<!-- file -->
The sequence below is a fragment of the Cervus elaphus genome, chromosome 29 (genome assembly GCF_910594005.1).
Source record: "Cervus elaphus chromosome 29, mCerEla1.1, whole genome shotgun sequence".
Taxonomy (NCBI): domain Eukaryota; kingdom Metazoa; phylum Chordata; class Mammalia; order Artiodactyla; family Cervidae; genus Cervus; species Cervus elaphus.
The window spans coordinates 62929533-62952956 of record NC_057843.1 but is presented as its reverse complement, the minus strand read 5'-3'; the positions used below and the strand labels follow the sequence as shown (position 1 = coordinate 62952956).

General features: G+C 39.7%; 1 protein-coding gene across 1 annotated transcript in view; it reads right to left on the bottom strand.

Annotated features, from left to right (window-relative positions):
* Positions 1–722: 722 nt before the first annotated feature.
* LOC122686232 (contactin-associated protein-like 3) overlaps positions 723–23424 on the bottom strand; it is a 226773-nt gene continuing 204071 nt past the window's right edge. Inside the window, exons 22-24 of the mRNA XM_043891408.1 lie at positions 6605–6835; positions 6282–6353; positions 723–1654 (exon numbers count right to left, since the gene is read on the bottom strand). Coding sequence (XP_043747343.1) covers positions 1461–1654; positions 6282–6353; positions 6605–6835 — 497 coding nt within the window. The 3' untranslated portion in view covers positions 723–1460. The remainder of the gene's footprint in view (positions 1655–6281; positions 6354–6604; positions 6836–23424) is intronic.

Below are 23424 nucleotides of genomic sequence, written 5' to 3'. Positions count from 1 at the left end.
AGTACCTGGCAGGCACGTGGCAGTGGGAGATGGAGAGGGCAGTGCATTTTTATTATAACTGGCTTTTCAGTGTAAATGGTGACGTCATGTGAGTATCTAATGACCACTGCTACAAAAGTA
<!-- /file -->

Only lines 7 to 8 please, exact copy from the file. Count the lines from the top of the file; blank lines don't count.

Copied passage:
* Positions 1–722: 722 nt before the first annotated feature.
* LOC122686232 (contactin-associated protein-like 3) overlaps positions 723–23424 on the bottom strand; it is a 226773-nt gene continuing 204071 nt past the window's right edge. Inside the window, exons 22-24 of the mRNA XM_043891408.1 lie at positions 6605–6835; positions 6282–6353; positions 723–1654 (exon numbers count right to left, since the gene is read on the bottom strand). Coding sequence (XP_043747343.1) covers positions 1461–1654; positions 6282–6353; positions 6605–6835 — 497 coding nt within the window. The 3' untranslated portion in view covers positions 723–1460. The remainder of the gene's footprint in view (positions 1655–6281; positions 6354–6604; positions 6836–23424) is intronic.